Smorgasbord Blog Magazine – Jessica Norrie’s Literary Column – Can your protagonist be too old to be interesting?

Here’s my fourth Smorgasbord column – the Ten Ages of Humans as shown by fictional main characters.

Smorgasbord Blog Magazine

Never browse Facebook, unless you’re proof against remarks that cause fits of anger.

Here’s one from an author last week:

“There’s been some chatter on other boards about seasoned romances—stories that feature heroes and heroines that are older; late 30s, 40s, even 50s+.

It was that “even 50s+” that got me, aged 59. And one response:

“I wouldn’t just read a book with an older hero or heroine, I wrote one… The hero in my first book is 38 years old, almost 39!” Well, jeez, that must make your readers sweat.

Reading on, I found many others thought 40+ was “old” for a main character, especially if she(!) was romantically intended. Some claimed most main characters in “contemporary fiction” were 20-30; there’d be no interest in anyone older. (I don’t know if they meant only in romantic fiction.) To feel the hurt I experienced, replace “...older; late…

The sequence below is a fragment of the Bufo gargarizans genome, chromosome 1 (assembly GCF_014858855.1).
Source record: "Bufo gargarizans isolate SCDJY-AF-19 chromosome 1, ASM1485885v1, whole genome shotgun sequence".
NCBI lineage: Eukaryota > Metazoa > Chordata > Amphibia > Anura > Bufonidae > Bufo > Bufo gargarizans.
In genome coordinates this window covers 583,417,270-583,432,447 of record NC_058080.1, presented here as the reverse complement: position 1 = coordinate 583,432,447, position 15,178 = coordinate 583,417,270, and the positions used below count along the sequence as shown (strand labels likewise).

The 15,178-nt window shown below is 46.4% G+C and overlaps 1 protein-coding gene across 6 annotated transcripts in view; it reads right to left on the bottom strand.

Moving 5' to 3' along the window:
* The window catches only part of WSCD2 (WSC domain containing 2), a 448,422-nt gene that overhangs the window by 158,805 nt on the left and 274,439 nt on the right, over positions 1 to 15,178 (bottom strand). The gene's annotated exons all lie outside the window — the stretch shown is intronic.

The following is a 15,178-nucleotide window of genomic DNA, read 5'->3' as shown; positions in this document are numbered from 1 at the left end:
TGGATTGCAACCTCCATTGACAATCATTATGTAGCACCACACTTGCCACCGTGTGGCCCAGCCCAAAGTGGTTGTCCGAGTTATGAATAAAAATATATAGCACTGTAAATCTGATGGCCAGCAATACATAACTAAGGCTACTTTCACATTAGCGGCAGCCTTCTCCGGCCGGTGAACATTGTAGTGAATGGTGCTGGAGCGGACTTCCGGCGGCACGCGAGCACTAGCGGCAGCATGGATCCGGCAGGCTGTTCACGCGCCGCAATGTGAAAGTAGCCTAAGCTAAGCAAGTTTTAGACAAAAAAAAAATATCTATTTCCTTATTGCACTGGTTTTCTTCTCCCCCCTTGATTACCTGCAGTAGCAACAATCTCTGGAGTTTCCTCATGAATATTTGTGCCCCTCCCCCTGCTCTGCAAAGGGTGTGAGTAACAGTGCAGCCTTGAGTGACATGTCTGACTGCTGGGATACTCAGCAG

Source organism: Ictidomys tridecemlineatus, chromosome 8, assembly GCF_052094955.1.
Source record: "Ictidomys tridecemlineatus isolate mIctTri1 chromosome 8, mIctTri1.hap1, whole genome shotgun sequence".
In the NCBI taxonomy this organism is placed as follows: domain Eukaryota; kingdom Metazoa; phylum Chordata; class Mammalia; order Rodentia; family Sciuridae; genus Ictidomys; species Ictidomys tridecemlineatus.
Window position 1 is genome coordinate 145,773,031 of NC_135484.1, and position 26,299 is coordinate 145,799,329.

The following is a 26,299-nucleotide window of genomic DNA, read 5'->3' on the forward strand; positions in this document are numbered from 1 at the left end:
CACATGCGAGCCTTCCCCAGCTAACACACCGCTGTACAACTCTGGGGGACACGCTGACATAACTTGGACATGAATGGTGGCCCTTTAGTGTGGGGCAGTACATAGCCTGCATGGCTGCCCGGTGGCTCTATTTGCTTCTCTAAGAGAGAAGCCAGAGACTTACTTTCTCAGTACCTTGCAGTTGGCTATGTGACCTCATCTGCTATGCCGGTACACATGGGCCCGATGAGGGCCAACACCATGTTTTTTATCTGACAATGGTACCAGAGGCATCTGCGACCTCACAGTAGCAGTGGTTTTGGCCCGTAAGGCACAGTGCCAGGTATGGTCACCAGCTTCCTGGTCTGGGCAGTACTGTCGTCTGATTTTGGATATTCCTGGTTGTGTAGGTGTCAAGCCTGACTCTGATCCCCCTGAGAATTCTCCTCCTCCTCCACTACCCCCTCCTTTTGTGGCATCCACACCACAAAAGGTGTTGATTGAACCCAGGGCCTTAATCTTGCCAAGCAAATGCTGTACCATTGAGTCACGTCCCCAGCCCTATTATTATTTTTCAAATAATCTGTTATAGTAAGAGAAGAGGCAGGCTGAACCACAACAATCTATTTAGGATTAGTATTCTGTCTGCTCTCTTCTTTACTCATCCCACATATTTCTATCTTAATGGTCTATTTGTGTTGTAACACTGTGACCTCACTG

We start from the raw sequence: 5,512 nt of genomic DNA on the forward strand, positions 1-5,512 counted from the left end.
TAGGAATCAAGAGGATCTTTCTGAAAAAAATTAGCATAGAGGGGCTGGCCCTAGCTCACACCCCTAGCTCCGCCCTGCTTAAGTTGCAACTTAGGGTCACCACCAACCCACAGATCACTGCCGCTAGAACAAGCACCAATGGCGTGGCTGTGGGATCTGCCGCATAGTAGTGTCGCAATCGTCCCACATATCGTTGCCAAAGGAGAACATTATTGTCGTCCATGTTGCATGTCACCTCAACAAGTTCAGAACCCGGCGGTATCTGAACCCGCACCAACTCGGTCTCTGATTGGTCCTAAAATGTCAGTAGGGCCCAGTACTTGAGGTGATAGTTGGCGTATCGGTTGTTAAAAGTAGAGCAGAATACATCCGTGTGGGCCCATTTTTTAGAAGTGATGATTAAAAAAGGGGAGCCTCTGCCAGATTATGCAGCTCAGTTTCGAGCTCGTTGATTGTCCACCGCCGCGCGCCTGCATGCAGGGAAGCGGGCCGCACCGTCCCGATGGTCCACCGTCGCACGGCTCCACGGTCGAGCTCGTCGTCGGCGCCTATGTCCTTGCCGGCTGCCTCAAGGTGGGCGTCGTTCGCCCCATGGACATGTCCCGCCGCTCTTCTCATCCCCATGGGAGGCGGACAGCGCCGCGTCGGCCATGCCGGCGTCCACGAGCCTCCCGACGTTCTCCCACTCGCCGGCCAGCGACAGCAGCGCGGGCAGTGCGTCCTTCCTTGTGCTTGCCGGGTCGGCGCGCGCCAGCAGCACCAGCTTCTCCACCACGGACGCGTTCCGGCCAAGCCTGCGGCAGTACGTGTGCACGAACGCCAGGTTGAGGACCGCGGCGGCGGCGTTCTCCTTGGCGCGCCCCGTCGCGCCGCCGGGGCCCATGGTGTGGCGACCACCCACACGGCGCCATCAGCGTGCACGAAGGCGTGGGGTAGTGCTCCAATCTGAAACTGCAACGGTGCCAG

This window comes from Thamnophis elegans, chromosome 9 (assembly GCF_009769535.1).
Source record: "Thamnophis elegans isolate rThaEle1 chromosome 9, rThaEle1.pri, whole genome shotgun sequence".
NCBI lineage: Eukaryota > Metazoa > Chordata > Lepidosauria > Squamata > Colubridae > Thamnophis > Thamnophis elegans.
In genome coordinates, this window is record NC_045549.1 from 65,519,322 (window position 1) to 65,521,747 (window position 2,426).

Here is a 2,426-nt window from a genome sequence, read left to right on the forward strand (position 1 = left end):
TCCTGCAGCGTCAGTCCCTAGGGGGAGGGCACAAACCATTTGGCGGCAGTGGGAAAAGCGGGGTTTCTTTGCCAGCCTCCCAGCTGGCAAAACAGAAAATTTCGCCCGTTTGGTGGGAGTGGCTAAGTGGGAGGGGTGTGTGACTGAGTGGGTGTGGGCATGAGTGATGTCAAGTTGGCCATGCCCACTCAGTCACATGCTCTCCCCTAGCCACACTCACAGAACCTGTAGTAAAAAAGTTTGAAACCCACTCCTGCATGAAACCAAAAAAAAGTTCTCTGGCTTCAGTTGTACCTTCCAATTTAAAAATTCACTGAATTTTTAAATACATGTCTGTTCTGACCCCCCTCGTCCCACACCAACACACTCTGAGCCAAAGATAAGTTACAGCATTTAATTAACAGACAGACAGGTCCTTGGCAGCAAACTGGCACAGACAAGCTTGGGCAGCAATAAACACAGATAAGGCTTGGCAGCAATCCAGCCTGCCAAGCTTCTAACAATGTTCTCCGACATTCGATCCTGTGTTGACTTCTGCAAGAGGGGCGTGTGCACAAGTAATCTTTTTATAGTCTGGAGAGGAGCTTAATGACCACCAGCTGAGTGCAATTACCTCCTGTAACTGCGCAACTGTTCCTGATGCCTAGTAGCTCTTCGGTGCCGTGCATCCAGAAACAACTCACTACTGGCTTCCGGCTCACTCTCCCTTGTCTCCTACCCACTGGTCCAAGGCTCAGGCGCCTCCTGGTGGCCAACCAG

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6 thoughts on “Smorgasbord Blog Magazine – Jessica Norrie’s Literary Column – Can your protagonist be too old to be interesting?

  1. I wonder if the issue you highlight, that in particular of romantic characters mostly being the age of our kids, is simply down to somewhat outmoded societal views about when people should form relationships. Mid 20s good. Mid 30s too late. And older ? Don’t make me laugh. Of course that’s rubbish. But not many publishers would risk a romance of older people it seems. All wrong. I couldn’t find a book on my shelves involving romance between people obviously over 30!

    Liked by 1 person

    1. Deborah Moggach has written a few but been accused of racism rather than ageism! I’d try one if I could think of some characters. I have a great picture now in my mind of you looking through the romances on your shelves…

      Like

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